Beginning in the 1980s, methods for finding Type Ia supernovae "on demand" were developed by the international Supernova Cosmology Project (SCP), based at Berkeley Lab and headed by Perlmutter, and adopted in 1994 by a rival team, the High-Z Supernova Search Team. In the fall of 1997 the SCP concluded that the universe is expanding at an accelerating rate, propelled by a mysterious something soon to be called dark energy. The unexpected acceleration was soon confirmed by the High-Z Team.
Most of the early studies were done from the ground but included a handful of supernova measurements made with the Hubble Space Telescope. To measure expansion rate with enough precision to choose among competing models of dark energy, however, exquisite spectrometry of thousands of distant Type Ia supernovae will be needed. This can only be done by flying a big telescope and an adequate spectrograph in space. That's why the SCP inaugurated a DOE satellite proposal in 1999 called the SuperNova/Acceleration Probe, SNAP, which eventually inspired the proposed Joint Dark Energy Mission (JDEM).
All three techniques have a share of the Joint Dark Energy Mission, a satellite design managed by NASA with the participation of the U.S. Department of Energy. DOE's JDEM Project Office is headquartered at Lawrence Berkeley National Laboratory and led by Michael Levi of the Physics Division.
But is a satellite the best platform for all three of the proposed methods?
"Of the three main things JDEM is supposed to do, the NASA design focuses on baryon acoustic oscillation," says David Schlegel of Berkeley Lab's Physics Division. "It's good science, but I wondered whether it could be done just as well, or better, from the ground."
Early on, SNAP included the capacity to measure weak gravitational lensing, which looks at subtle measures of the distortion of space by both ordinary and dark matter to reveal how the distribution of matter in the universe has changed over time. Weak lensing will also greatly benefit from a space-borne telescope.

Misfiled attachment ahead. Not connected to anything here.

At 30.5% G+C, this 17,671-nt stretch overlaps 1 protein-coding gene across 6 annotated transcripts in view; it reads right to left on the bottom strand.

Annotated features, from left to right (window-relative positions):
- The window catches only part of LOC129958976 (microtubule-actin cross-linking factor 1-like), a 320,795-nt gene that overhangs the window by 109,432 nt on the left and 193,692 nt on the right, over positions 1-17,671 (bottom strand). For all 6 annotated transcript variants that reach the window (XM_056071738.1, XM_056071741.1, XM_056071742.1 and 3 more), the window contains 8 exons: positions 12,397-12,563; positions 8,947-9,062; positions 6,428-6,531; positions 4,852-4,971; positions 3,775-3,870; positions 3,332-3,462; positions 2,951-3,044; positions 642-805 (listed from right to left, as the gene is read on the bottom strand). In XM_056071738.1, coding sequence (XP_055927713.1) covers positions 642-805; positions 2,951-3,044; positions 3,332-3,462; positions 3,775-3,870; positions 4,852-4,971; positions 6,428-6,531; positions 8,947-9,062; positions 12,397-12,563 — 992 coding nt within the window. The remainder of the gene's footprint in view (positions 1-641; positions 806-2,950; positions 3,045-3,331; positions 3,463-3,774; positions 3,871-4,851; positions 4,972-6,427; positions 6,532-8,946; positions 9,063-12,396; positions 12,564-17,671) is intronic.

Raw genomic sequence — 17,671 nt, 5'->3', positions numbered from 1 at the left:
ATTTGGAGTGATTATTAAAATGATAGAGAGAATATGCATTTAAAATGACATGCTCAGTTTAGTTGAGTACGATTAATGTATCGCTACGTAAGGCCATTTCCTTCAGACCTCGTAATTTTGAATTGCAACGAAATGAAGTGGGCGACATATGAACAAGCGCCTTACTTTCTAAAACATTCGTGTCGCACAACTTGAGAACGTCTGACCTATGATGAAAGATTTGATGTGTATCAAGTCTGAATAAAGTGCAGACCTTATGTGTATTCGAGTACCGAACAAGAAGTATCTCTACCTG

Baryon acoustic oscillation (BAO) is distinct from both these methods. "Baryon" is cosmology-speak for ordinary matter, and "acoustic oscillation" is a fancy name for the way galaxies tend to bunch up at roughly 500 million light-year intervals. These density oscillations have their origin in the pressure waves (like sound waves, thus acoustic) that moved through the liquid-like plasma of the early, hot universe.
By the time the universe was 300,000 to 400,000 years old, it had expanded and cooled enough for atoms to form, releasing light to go on its way unimpeded – the era of decoupling. But the density oscillations left their mark as minute temperature differences in the cosmic microwave background (CMB). The denser regions, where matter was clumped more tightly, were the seeds of today's galaxies and groups of galaxies.
The cosmic microwave background provides the starting point for a natural ruler to measure how much, and how smoothly, the universe has expanded since the era of decoupling. The ruler is extended forward in time by measuring variations in the density of galaxies – especially old, bright, red galaxies and quasars – across billions of light-years. The expansion history of the universe emerges when the markings of the ruler, as seen in more recent cosmic structures, are calibrated against the scale frozen in when the universe was less than 400,000 years old.
But does one need a telescope in space to measure baryon acoustic oscillations? David Schlegel didn't think so. In 2006 he and his colleague Nikhil Padmanabhan, both members of the Sloan Digital Sky Survey (SDSS), completed the largest three-dimensional map of the universe ever made before that time, in which they first detected the 500-million-light-year scale of baryon oscillations. Now Schlegel leads the SDSS's Baryon Oscillation Spectroscopic Survey, BOSS, whose goal is to map one and a half million galaxies and quasars and measure the varying densities of hydrogen gas in the universe. It will be the first survey with a chance at using BAO to measure the universe's expansion history.